Relapse and readmission in mental health is relatively common and occurs as a result of various factors. Acknowledging the role of mental health services in preventing this readmission is vital for appropriate programmes to be developed and implemented, which will adequately address the needs of the mental health care service users. Some studies estimate that between 40% and 50% of psychiatric in-patients will be readmitted to a facility within one year of being discharged (AHRQ, 2014:1; Rieke et al., 2015:1). While the factors that contribute to readmission have been explored to some extent, knowledge about the role of mental health care services in preventing readmission is limited, particularly in South Africa.
The goal of the study was to explore and describe the experiences of readmitted mental health care service users a private in-patient treatment facility in Gauteng. A qualitative research approach was used in this study. Applied research was conducted and an exploratory research purpose provided the researcher with the opportunity to collect data and develop a deeper understanding of a concept that had not been explored previously (Fouché & De Vos, 2011:95; Rubin & Babbie, 2010:41). A descriptive research purpose was also relevant. The research design that was utilised in this study was the phenomenological research design. Semi-structured one-on-one interviews were used.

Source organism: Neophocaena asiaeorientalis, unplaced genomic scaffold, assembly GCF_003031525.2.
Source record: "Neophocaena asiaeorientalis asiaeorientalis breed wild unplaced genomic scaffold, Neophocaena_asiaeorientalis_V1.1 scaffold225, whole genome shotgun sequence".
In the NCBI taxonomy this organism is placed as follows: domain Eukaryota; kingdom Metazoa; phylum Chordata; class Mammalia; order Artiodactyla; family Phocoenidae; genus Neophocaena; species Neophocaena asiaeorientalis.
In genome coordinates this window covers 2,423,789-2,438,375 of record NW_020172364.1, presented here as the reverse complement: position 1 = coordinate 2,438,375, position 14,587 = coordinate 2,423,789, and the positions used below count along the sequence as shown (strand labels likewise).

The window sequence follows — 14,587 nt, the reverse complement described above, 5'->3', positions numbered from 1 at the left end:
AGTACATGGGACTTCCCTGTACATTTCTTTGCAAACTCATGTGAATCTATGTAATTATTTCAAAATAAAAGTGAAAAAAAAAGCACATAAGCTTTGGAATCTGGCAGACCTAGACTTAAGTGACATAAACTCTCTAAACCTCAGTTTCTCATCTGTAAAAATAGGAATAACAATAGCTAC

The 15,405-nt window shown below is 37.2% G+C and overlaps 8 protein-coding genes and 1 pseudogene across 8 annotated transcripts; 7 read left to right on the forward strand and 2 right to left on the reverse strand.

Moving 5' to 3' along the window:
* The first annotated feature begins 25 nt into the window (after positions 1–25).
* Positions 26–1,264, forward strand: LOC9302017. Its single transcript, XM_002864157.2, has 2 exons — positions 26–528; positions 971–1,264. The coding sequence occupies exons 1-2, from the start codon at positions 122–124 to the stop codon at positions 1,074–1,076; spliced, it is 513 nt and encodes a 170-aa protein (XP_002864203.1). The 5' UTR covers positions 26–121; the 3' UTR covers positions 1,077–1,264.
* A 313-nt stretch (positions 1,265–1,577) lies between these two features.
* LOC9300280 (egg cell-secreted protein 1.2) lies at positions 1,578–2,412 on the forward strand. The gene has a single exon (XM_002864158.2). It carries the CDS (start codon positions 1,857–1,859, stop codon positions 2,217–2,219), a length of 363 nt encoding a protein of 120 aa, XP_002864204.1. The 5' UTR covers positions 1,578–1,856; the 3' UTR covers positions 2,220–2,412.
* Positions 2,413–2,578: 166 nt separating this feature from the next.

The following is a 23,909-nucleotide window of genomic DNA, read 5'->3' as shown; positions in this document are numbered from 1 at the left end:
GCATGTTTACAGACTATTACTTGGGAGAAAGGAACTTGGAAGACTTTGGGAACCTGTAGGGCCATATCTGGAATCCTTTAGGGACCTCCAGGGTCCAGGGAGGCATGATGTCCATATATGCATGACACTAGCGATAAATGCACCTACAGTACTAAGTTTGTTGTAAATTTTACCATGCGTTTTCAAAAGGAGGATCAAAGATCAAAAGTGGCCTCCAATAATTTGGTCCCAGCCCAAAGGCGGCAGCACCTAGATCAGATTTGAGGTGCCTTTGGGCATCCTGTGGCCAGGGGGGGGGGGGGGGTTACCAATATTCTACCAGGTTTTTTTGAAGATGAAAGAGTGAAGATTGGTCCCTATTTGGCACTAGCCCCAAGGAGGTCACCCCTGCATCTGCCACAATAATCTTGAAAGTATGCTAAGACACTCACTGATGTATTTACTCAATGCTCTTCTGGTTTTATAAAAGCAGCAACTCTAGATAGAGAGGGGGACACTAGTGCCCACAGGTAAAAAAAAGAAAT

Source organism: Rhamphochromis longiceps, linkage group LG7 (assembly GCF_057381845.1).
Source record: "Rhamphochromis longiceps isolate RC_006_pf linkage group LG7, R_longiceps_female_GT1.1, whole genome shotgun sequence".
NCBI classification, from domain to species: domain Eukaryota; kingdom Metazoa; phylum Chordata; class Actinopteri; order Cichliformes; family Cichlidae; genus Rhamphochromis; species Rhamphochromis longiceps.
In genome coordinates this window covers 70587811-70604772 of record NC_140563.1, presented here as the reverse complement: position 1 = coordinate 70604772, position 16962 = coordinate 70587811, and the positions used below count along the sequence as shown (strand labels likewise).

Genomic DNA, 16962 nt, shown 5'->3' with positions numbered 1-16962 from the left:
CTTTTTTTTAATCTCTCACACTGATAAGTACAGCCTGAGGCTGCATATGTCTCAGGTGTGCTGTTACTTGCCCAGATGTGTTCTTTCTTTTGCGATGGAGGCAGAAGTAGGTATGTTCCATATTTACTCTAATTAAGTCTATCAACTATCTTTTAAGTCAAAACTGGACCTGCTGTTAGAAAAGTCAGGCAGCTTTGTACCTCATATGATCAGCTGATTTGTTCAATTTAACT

The findings relate to the following possible factors that contribute to readmission: experiences of readmitted mental health service users, including experiencing events as a set-back; the role of psychiatric medication in relapse and recovery; and a lack of support. Participants also indicated that commitment to their recovery is an important part of their experience and poor use of their time is a possible contributor to readmission. In addition, the participants shared their feelings about readmission as a normal part of recovery, but also shared negative emotions, such as shame. The role of programmes and mental health care facilities and how they can assist the patients was also explored.
Following interpretation of the reported experiences, recommendations were made for networks to be established, for ongoing treatment plans post-discharge to be implemented being required, and for increased promotion of mental health. Recommendations were also made for policies to be more inclusive of ongoing care and treatment in the mental health space.
The goal and the objectives of the research study were met, but continued research is needed in terms of the design and implementation of programmes for readmitted service users, the follow-up needs of discharged patients, and the experiences of those in public mental health services.
Mini Dissertation (MSW)--University of Pretoria, 2019.